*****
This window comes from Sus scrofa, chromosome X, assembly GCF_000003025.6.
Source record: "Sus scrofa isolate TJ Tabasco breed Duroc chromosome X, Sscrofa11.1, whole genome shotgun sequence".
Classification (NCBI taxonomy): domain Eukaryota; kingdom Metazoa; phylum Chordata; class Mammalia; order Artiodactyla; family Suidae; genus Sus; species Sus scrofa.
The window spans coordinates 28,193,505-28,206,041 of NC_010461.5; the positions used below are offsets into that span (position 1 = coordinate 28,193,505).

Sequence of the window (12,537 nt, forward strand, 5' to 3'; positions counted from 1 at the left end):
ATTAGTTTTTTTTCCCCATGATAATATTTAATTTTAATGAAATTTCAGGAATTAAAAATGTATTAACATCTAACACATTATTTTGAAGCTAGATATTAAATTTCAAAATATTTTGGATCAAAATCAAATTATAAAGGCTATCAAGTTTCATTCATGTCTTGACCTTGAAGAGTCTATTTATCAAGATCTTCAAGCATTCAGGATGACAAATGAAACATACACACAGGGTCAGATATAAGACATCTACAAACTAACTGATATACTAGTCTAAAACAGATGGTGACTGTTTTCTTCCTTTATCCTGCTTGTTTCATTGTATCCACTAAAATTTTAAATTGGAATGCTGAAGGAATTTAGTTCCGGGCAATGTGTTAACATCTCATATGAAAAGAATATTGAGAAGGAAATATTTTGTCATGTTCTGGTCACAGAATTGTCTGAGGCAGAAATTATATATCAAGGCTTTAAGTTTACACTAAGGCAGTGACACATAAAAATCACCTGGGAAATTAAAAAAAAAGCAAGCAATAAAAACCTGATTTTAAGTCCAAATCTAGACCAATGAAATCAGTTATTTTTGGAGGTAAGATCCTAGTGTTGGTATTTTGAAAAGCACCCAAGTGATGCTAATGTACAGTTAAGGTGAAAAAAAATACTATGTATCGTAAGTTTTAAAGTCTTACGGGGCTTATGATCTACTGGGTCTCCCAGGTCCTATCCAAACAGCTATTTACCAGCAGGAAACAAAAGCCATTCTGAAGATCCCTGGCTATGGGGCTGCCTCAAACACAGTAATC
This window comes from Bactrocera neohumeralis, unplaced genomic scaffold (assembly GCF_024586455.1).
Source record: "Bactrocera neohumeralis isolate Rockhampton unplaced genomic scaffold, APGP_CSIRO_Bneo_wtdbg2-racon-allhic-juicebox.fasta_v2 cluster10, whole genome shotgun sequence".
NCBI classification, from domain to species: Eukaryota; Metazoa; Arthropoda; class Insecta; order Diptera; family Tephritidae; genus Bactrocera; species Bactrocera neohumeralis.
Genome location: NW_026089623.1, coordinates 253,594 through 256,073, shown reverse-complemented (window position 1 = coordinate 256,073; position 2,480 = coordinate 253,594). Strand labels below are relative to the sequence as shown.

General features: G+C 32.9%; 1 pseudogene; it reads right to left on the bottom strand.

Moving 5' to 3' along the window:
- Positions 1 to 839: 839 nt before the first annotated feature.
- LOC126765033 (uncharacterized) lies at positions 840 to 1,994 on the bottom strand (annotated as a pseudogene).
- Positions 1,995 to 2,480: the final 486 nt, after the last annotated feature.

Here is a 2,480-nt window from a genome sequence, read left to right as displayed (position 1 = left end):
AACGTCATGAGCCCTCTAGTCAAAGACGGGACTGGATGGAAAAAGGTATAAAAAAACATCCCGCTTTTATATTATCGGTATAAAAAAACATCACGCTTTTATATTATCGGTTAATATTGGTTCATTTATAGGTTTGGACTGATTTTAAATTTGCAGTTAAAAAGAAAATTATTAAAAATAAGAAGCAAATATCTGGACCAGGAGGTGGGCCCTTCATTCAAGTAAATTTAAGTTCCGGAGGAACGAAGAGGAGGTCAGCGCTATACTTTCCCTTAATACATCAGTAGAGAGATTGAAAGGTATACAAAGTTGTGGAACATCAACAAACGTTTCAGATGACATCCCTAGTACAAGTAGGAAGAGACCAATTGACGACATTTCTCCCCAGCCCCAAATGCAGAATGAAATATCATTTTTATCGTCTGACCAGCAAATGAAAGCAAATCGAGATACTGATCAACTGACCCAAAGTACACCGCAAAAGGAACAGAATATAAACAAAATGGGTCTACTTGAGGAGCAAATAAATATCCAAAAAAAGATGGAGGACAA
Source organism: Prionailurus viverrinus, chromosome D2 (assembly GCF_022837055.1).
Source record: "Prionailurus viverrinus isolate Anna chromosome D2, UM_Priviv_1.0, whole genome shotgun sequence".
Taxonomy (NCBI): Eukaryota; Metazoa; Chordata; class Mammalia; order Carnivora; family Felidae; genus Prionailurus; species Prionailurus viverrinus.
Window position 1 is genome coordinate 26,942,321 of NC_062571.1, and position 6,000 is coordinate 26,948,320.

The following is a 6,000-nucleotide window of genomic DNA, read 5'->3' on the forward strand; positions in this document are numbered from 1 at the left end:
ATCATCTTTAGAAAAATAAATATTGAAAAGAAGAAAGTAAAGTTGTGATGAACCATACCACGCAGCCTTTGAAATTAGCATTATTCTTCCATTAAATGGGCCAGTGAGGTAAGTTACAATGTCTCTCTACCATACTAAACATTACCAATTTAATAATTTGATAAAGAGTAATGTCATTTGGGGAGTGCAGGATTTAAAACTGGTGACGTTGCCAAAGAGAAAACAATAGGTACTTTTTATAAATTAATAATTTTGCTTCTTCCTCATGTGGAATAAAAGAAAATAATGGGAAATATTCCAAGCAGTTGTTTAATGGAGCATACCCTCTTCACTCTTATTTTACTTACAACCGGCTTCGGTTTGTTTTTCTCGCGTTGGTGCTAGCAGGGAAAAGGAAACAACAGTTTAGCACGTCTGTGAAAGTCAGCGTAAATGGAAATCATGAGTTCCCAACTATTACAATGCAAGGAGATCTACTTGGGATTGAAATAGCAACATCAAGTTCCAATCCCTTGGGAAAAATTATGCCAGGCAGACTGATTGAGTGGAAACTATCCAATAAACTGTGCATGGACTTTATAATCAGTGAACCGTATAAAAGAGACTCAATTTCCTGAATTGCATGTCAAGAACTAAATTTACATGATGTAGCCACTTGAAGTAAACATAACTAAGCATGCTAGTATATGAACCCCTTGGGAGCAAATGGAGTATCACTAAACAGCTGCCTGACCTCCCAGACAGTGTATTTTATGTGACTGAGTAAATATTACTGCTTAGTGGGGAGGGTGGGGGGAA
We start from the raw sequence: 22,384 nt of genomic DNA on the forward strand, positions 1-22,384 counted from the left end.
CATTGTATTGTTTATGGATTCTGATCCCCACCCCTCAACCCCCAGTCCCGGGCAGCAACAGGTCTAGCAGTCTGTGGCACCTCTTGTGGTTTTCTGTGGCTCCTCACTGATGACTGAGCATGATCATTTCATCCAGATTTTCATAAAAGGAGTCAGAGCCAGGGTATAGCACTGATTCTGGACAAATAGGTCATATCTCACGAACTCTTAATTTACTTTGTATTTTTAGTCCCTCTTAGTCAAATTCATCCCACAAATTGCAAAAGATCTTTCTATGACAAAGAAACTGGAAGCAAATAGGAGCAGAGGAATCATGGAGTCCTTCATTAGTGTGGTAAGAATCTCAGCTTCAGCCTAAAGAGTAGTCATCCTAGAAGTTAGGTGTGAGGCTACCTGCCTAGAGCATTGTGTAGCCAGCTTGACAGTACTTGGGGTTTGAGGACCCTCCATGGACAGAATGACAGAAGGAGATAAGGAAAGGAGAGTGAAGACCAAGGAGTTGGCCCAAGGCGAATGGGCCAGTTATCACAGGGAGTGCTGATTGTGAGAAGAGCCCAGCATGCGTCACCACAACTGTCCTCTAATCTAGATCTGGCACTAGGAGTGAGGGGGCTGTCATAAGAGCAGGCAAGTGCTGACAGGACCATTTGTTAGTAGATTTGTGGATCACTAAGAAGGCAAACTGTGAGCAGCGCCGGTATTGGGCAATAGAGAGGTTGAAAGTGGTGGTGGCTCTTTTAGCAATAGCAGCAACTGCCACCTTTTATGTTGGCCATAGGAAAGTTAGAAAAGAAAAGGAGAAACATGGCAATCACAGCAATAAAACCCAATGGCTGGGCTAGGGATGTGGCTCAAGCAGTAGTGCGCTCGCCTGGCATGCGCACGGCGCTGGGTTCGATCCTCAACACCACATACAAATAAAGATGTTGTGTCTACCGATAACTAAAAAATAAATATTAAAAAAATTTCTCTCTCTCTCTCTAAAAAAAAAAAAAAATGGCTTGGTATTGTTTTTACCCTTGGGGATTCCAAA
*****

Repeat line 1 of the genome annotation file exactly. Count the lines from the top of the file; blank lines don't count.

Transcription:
This window comes from Sus scrofa, chromosome X, assembly GCF_000003025.6.